And by innocence, we mean total lack of innocence. The Jazz Age was notorious for being a period when innocence was lost, specifically the presumed innocence of women. Behavior that was truly scandalous in the 1910s—drinking, smoking, showing your knees, wearing makeup, having sex—became much more acceptable in the 1920s, especially for the ladies.
All the characters in Jazz have an idea of what constitutes innocence and who should be innocent. A whole lot of these ideas about innocence are heaped on Dorcas: She should be innocent, but instead she's unwholesome, she's being manipulated, and she's too knowing. One of the huge conspiracy theories concerning innocence in Jazz is that jazz music, and the influence of Big Bad New York City, corrupts the young girls of 1926. So sit back, and watch Dorcas swoon.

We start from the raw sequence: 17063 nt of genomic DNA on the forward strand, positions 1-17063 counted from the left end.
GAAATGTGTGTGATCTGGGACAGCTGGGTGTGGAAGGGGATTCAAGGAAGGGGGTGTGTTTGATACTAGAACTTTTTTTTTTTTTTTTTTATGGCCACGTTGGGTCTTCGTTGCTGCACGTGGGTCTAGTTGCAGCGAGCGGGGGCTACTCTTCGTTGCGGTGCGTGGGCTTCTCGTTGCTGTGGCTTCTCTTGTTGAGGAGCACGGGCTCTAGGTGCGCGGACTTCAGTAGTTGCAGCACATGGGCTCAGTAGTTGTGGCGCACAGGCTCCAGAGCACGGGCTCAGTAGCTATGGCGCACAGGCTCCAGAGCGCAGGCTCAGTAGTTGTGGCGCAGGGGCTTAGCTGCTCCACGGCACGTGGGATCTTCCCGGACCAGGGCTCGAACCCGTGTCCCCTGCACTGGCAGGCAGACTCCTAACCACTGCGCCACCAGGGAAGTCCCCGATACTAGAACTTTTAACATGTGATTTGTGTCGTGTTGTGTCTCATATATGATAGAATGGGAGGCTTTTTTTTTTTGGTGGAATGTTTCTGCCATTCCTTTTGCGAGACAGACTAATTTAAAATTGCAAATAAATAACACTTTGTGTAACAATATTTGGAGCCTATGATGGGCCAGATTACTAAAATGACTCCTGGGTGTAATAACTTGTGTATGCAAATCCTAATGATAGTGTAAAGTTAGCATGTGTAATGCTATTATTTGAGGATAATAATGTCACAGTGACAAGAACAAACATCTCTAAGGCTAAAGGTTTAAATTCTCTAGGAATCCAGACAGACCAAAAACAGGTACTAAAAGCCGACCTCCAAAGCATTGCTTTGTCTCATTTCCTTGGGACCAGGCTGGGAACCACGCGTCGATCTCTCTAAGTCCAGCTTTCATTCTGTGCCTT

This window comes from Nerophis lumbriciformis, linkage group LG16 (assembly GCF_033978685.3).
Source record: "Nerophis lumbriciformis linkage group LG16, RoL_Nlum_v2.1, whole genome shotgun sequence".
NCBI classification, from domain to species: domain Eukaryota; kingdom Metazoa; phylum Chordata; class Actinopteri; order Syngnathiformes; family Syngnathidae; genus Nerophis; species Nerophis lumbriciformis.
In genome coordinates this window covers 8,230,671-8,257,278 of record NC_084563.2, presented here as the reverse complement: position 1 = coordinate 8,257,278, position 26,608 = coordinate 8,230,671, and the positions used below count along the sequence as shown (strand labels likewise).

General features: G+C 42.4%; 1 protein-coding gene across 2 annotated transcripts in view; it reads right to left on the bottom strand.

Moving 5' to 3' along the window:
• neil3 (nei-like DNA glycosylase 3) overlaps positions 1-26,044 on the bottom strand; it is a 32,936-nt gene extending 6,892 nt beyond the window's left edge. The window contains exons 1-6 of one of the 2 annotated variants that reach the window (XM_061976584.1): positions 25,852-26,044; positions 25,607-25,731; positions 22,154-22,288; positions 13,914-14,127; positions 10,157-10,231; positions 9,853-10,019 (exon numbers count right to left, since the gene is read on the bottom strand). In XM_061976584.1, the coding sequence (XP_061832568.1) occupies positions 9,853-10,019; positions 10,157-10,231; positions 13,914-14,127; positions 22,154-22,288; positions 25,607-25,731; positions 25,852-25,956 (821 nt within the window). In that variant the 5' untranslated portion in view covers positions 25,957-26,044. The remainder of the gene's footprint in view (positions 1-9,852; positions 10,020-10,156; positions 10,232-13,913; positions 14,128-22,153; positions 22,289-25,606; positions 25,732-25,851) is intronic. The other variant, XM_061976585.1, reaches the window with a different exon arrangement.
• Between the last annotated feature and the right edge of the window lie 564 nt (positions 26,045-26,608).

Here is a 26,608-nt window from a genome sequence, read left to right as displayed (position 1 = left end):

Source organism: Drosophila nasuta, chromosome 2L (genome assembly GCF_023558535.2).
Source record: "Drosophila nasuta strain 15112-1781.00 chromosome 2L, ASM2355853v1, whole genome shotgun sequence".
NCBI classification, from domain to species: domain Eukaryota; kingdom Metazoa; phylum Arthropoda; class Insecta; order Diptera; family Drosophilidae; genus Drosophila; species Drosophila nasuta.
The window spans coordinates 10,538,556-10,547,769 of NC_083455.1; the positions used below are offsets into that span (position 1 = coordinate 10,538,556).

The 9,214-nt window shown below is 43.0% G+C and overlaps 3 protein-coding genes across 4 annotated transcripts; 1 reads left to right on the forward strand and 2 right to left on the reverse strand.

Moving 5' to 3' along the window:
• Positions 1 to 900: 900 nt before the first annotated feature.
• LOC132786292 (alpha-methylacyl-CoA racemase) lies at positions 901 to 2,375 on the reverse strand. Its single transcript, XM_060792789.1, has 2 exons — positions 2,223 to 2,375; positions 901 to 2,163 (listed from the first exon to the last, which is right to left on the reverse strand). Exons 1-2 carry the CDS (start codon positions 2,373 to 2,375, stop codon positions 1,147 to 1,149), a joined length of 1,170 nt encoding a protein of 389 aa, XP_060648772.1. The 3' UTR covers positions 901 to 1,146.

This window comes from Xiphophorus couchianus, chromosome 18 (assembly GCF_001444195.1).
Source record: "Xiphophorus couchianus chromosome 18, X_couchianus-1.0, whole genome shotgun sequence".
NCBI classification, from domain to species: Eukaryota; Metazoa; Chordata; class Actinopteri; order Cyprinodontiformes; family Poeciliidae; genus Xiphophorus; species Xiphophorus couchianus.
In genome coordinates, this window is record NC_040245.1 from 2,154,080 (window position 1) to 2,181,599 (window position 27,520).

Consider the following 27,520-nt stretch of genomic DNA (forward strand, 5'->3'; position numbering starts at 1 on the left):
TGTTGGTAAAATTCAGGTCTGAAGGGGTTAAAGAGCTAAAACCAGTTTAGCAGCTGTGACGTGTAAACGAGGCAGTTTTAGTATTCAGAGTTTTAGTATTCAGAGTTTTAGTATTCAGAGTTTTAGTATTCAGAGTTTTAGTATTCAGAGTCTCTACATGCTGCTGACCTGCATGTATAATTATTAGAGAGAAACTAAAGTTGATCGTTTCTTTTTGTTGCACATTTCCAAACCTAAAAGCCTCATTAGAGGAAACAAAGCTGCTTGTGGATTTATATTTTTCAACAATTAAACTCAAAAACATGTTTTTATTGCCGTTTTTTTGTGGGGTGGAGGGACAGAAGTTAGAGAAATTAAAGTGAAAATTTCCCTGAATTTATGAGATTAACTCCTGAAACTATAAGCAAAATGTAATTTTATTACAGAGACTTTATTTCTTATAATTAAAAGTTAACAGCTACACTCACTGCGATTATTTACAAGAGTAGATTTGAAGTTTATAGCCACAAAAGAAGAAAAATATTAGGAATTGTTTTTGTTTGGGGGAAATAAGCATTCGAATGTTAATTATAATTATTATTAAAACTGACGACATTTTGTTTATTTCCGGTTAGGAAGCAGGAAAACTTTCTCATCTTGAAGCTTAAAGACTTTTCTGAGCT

Questions About Innocence
- Who is the most innocent character in Jazz?
- What are some of the opinions concerning Dorcas's innocence? Does Dorcas have an opinion about innocence?
- What are some of the ways that jazz music is supposed to act as a corrupting force in Jazz?
- Do any of the characters in Jazz lose their innocence in the course of the novel? How do they deal with this loss of innocence?
Chew on This
Golden Gray is the only character in Jazz that experiences a loss of innocence.
In Jazz, a loss of innocence is a good thing: It means that the character is able to be fully present in the world.